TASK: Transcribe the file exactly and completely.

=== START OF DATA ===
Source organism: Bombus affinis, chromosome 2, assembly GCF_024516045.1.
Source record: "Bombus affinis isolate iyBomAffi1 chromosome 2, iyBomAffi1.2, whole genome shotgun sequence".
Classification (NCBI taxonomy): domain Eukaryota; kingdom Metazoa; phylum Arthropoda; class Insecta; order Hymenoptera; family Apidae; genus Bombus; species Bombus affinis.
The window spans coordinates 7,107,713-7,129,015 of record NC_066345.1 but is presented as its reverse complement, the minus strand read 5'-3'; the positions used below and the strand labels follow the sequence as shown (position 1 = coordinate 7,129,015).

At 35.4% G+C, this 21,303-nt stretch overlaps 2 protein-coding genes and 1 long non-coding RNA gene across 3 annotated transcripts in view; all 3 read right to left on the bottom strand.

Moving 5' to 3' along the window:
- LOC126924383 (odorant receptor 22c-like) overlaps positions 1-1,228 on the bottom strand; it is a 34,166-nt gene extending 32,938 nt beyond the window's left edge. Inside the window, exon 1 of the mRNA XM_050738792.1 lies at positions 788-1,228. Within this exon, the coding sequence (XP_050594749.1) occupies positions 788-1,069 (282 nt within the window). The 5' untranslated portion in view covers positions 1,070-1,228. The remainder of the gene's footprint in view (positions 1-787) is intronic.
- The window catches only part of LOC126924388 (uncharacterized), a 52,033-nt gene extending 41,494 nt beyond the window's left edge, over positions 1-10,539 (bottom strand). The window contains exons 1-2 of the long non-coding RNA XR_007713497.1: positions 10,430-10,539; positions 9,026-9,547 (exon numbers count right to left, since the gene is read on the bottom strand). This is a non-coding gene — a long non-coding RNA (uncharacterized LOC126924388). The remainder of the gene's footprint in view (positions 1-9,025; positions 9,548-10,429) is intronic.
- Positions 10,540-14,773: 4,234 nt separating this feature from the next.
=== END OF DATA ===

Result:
Source organism: Bombus affinis, chromosome 2, assembly GCF_024516045.1.
Source record: "Bombus affinis isolate iyBomAffi1 chromosome 2, iyBomAffi1.2, whole genome shotgun sequence".
Classification (NCBI taxonomy): domain Eukaryota; kingdom Metazoa; phylum Arthropoda; class Insecta; order Hymenoptera; family Apidae; genus Bombus; species Bombus affinis.
The window spans coordinates 7,107,713-7,129,015 of record NC_066345.1 but is presented as its reverse complement, the minus strand read 5'-3'; the positions used below and the strand labels follow the sequence as shown (position 1 = coordinate 7,129,015).

At 35.4% G+C, this 21,303-nt stretch overlaps 2 protein-coding genes and 1 long non-coding RNA gene across 3 annotated transcripts in view; all 3 read right to left on the bottom strand.

Moving 5' to 3' along the window:
- LOC126924383 (odorant receptor 22c-like) overlaps positions 1-1,228 on the bottom strand; it is a 34,166-nt gene extending 32,938 nt beyond the window's left edge. Inside the window, exon 1 of the mRNA XM_050738792.1 lies at positions 788-1,228. Within this exon, the coding sequence (XP_050594749.1) occupies positions 788-1,069 (282 nt within the window). The 5' untranslated portion in view covers positions 1,070-1,228. The remainder of the gene's footprint in view (positions 1-787) is intronic.
- The window catches only part of LOC126924388 (uncharacterized), a 52,033-nt gene extending 41,494 nt beyond the window's left edge, over positions 1-10,539 (bottom strand). The window contains exons 1-2 of the long non-coding RNA XR_007713497.1: positions 10,430-10,539; positions 9,026-9,547 (exon numbers count right to left, since the gene is read on the bottom strand). This is a non-coding gene — a long non-coding RNA (uncharacterized LOC126924388). The remainder of the gene's footprint in view (positions 1-9,025; positions 9,548-10,429) is intronic.
- Positions 10,540-14,773: 4,234 nt separating this feature from the next.